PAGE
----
DVC Right of First Refusal (ROFR): January ’19 Report

Filed in Bay Lake Tower, Disney Vacation Club, ROFR

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bay lake tower with monorail

In the month of January, Disney exercised their right of first refusal (ROFR) on 50 Disney Vacation Club (DVC) contracts, and DVC Resale Market sold 561, resulting in an 8.9% buy back rate. (Contracts Bought Back in January / Contracts Sold in January). The waiver rate for January was 91.1%.

With 50 buy backs, January became the 2nd highest month we have observed for volume of buy backs. The highest volume of buy backs seen in one month was the previous month, December of 2018, which saw 55 buy backs. Not only was the volume high in December, but the percentage of buy backs was record breaking at 27%. This led to speculation in December of a potential direct price increase, which did occur on January 16th.

The reason the buy back rate is much lower in January despite the high volume of buy backs is due to the large amount of sales in January, driven by not only peak buying season (typically January – April), but also the urgency created from DVC resale restrictions that went into effect on January 19th.

The average price per point for DVC resales reached a record high in January at $118/point. If the higher selling price per point maintains, it will be interesting to see if that impacts the buy back rate going forward. The chart below shows the relationship between the average selling price per point and the buy back rate from January 2018 through January 2019.

YTD Price Per Point vs. Buy Back Rate 2019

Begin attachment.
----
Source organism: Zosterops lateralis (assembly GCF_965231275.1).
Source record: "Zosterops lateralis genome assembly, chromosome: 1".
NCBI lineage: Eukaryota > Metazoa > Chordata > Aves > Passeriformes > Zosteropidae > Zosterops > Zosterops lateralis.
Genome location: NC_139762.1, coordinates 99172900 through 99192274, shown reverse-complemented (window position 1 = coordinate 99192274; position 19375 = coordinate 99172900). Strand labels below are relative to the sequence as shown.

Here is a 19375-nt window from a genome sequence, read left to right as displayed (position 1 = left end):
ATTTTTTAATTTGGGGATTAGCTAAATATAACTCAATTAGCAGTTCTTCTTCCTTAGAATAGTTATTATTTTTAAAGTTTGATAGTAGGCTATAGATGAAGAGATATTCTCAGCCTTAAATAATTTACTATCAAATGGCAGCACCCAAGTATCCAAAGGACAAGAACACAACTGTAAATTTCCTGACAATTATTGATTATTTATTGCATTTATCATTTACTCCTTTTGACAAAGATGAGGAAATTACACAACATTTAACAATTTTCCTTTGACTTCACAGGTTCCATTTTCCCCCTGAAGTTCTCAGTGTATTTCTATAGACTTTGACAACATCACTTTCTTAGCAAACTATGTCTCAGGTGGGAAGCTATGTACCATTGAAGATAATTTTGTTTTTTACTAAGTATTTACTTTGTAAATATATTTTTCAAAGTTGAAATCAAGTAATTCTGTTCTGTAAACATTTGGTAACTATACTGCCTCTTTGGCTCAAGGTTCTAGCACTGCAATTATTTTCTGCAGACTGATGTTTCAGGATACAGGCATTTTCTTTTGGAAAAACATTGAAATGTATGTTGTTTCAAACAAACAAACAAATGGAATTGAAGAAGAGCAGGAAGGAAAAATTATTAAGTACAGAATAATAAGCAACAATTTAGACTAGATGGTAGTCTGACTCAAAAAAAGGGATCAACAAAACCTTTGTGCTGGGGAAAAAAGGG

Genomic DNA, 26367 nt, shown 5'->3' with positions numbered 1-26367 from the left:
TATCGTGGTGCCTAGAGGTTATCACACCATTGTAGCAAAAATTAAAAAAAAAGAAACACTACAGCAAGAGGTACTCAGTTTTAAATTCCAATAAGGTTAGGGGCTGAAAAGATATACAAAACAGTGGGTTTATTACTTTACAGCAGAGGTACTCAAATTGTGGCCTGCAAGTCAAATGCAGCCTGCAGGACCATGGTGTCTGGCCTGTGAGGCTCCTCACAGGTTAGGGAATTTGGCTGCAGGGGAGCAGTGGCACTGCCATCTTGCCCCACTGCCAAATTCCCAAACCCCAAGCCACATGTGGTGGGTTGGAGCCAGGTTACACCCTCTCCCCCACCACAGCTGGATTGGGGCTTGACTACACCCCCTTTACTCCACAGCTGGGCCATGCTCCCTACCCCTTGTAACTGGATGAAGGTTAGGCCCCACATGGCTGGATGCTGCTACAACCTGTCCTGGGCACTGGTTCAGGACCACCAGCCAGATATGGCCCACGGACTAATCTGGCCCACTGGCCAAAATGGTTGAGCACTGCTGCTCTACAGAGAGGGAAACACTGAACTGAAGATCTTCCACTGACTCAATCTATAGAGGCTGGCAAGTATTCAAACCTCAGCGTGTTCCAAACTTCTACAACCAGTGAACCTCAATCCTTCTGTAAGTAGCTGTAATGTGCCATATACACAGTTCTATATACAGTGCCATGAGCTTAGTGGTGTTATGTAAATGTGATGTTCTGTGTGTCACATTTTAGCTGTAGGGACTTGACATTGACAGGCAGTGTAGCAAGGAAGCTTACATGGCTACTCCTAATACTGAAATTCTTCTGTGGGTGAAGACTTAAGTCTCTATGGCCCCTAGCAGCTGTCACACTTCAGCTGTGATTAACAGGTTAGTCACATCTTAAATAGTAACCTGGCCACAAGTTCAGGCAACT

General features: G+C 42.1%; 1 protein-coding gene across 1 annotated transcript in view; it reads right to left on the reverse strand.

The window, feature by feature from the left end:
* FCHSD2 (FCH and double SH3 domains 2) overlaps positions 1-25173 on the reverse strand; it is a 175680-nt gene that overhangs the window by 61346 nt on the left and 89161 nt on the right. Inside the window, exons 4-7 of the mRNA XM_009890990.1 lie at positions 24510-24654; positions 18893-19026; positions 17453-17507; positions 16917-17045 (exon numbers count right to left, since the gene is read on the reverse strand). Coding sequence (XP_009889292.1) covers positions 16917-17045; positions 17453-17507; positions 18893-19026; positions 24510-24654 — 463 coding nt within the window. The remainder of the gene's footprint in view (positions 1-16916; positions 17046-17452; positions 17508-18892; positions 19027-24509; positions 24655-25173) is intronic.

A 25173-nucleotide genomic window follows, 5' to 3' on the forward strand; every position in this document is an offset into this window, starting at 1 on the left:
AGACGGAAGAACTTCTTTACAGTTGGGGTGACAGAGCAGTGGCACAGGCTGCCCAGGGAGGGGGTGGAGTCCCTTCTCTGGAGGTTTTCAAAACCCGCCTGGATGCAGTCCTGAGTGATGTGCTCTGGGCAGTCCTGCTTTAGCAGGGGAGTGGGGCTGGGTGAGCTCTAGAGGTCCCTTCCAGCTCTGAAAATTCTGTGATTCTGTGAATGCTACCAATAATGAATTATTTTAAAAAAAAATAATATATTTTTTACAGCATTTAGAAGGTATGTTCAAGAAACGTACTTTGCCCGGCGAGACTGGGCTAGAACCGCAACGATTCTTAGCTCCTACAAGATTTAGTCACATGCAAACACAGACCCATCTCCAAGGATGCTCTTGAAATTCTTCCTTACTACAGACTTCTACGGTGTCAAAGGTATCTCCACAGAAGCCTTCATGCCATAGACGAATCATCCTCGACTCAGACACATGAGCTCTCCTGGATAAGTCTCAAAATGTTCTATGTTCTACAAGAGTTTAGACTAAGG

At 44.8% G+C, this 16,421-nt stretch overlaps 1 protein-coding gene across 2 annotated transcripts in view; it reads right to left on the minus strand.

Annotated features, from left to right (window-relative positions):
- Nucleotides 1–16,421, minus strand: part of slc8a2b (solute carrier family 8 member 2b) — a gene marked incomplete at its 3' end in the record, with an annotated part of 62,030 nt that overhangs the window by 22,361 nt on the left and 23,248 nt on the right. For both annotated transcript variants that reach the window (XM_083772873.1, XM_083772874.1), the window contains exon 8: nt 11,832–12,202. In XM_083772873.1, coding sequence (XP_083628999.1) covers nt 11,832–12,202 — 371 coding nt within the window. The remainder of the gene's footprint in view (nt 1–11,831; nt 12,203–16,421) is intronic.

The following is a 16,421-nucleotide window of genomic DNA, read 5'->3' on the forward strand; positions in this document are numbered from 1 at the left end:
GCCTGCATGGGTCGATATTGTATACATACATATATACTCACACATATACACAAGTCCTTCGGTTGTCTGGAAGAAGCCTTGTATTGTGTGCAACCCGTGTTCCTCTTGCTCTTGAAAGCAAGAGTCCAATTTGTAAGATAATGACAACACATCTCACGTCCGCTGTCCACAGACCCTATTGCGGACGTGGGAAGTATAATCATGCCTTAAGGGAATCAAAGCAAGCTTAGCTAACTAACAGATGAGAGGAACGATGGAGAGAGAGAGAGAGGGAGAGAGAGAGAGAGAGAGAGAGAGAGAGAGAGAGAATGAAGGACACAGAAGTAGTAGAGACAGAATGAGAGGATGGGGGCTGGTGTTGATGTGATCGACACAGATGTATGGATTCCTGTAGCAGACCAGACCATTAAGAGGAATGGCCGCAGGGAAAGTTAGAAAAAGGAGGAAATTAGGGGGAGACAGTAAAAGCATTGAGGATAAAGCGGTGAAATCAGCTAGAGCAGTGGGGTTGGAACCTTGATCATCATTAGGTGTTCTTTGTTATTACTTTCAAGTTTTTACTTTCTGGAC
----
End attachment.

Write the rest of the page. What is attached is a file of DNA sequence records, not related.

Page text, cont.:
What is Right of First Refusal (ROFR)?

For those new to the concept of Right of First Refusal, it is the option Disney Vacation Club has to purchase any resale contract after a sales price has been agreed upon, and the contract has been executed. Each contract must be forwarded to DVC for review.

DVC typically takes no more than 30 days to review the contract. At their discretion, Disney may step in and purchase the property themselves at the terms agreed upon by the Seller and original Buyer. DVC then becomes the Buyer, and the purchase is complete. Once DVC is the buyer there is not an opportunity to come back with a better offer in hopes of still purchasing the contract.

Disney Vacation Club Resort Contracts Bought Back in 2019

In January, eight different DVC resorts experienced buy backs.  Bay Lake Tower, which went completely under the buy back radar in 2018 until December, starts off 2019 with a whopping 13 buy backs.  Bay Lake Tower also had the highest percentage of buy backs for any one resort in January at 20%.

Please refer to the graph below for the total amount of buy backs at each DVC resort for contracts sold by DVC Resale Market year-to-date in 2019:

YTD Buy Back Chart 2.3.19

Details on DVC Buybacks

In January, DVC Resale Market experienced buy backs for Animal Kingdom, Bay Lake Tower, Beach Club, Boardwalk, Grand FloridianHilton Head, Old Key West and Saratoga Springs.

Details on the contracts bought back in January are below:

Resort $/Point Pts. on Contract Price Closing Costs Paid by ’19 Dues Paid by Use Year Point Availability
Animal Kingdom $104 160 $16,640 Buyer Pro-Rate Jun. 115 pts.’19 + 160 pts.’20
Animal Kingdom $110.5 160 $17,675 Seller Seller Apr. 0 pts.’19 + 160 pts.’20
Animal Kingdom $103 200 $20,600 Buyer Buyer Sept. 200 pts.’19 + 200 pts.’20
Animal Kingdom $104 225 $23,400 Buyer Buyer Oct. 225 pts.’19 + 225 pts.’20
Animal Kingdom $104 200 $20,800 Buyer Buyer Oct. 200 pts.’19 + 200 pts.’20
Animal Kingdom $84 320 $26,880 Buyer Seller* Apr. 0 pts.’19 + 0 pts.’20
Animal Kingdom $102 160 $16,320 Buyer Seller* Mar. 0 pts.’19 + 0 Pts. ’20
Animal Kingdom $111 100 $11,100 Buyer Buyer Dec. 101 pts.’18 + 100 pts.’19
Animal Kingdom $105 240 $25,200 Buyer Buyer Oct. 168 pts.’18 + 240 pts.’19
Animal Kingdom $100 160 $16,000 Buyer Seller Feb. 1 pt.’19 + 150 pts.’20